Sorry for a bit of spam, but give my blog a read if you like: http://economicinterest.wordpress.com/

  3. February 22, 2012 at 12:32 pm

    On the issue of Argentina’s own currency, just a question for those better informed… Was it not it a fact that the Argentinian currency was overvalued as it was «linked», «indexed» (or whatever) to the American dollar?…

  4. Pavlos
    February 22, 2012 at 2:53 pm

    For minor economies such as Greece or Argentina, the difference of having a national currency is not so great. In either case sovereign debt is in some foreign currency such as dollars or euros, so bankruptcy means not being able, or choosing not to, pay bonds when they come due. Only the US, UK, and a handful of other economies have sovereign debt in their own currency, and that puts then in a much better situation.

    The currency discussion is worth having because the Eurozone as a whole has debt in its own currency and could, for example, devalue it. That would suit Greece, Italy, etc. but not Germany. The fact that the Eurozone chooses to have a hard euro rather than devalue it is worth a political debate. The complaint is that Germany is imposing Germany’s preferred monetary policy rather than one good for Europe as a whole, or at least one sensitive to the debt crisis.

    Other than that, having a sovereign currency makes a difference mainly in the internal economy during and after a default. With a sovereign currency, some semblance of normality is maintained. There’s moderate inflation and imports like iPads become more expensive relative to domestic products such as tomatoes. For the average person, this is good. With a situation like Greece in the Euro, the state goes bankrupt in a strict accounting sense, like a business. At best, the state can spend as many Euros as it earns, day by day, and that means hard cuts or other serious cashflow problems. At worst, the state is in some kind of receivership where some of its assets or income go to creditors first.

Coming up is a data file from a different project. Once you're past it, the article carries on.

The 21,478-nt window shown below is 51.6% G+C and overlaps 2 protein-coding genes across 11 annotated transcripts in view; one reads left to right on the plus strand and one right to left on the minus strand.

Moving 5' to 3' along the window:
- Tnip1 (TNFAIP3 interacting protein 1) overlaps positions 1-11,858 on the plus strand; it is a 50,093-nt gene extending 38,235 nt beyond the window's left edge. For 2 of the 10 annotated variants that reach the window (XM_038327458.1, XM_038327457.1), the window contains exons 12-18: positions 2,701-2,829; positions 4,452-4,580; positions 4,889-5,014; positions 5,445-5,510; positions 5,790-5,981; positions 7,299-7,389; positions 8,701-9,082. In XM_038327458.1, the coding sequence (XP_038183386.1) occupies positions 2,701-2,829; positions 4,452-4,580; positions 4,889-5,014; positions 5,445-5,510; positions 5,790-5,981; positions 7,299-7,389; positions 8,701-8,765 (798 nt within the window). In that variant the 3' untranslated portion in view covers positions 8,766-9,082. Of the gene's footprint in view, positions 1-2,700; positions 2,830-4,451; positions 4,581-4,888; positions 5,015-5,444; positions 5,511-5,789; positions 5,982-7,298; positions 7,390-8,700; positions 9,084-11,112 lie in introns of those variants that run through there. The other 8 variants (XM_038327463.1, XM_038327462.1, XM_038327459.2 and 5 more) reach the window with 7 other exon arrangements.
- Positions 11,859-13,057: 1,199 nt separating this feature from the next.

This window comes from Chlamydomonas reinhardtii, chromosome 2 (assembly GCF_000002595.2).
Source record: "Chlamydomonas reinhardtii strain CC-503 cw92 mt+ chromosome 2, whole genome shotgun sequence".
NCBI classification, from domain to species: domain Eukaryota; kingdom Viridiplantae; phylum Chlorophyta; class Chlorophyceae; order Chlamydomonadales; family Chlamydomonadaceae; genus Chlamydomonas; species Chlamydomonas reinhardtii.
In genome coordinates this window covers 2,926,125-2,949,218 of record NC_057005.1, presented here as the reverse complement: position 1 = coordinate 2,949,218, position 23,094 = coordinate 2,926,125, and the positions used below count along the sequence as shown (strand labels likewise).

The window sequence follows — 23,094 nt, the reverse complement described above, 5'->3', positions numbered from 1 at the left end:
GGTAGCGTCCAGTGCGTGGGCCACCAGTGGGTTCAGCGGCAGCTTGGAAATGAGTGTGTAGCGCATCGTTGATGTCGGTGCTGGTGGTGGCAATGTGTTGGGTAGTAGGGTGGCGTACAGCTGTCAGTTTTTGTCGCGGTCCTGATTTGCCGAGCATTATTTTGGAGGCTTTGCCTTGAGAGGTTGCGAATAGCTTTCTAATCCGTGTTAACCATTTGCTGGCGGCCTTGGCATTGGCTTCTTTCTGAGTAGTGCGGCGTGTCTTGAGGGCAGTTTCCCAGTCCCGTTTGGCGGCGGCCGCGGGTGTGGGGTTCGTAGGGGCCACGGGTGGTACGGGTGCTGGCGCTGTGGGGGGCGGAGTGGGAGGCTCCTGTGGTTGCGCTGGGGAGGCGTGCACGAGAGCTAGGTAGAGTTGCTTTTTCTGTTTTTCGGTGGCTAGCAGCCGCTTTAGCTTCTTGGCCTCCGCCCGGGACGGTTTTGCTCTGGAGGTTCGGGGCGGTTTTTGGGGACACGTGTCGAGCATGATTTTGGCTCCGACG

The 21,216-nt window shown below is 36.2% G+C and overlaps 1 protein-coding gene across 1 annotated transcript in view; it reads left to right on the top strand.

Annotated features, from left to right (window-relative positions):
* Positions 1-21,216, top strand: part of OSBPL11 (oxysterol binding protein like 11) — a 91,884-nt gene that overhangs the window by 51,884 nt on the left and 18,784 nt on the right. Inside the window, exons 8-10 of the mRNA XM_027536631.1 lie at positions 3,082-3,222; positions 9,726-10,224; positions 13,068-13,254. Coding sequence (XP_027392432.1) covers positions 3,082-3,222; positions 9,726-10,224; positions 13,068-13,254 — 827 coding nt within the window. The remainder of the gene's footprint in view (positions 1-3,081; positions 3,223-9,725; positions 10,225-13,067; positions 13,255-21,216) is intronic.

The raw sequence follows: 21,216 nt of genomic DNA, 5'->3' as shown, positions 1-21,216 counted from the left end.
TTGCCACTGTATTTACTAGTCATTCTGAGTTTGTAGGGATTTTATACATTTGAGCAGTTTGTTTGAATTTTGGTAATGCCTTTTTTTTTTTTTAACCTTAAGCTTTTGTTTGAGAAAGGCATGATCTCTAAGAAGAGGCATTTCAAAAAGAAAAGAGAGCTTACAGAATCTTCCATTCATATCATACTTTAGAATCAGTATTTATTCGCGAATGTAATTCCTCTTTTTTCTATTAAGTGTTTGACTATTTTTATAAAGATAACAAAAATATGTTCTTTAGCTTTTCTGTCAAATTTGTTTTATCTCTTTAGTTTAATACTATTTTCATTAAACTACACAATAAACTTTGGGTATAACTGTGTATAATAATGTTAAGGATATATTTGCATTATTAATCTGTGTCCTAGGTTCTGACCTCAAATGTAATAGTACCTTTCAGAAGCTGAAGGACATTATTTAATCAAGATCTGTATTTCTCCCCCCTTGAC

The political question for Greece is really not about exit from the euro (at least not because of bankruptcy) but about the mechanics of bankruptcy. In the US, states and large corporations fall under bankruptcy protection regularly. They do not get liquidated – they are protected and recover. In the first instance, why does the Eurozone lack such mechanisms formally? Specifically for Greece, the impression of many people (and this is hard to assess objectively because of a lack of transparency) is that Greece is being steamrollered into some form of ad-hoc receivership that favors creditors over the people.

    But the people are bankrupt, you say. Yes, they are. Well, the state is. But the “zero” position is a sudden default where Greece refuses to pay bonds on maturity and uses every Euro of tax income to pay salaries and pensions. Any settlement that keeps credit flowing but extracts either assets or income to pay off debt is, worse than that, in monetary terms, from the point of view of Greeks. Such a settlement may make sense in terms of goodwill (and that’s really why people pay their debts generally) but in Greece’s case goodwill is very worn out with all parties.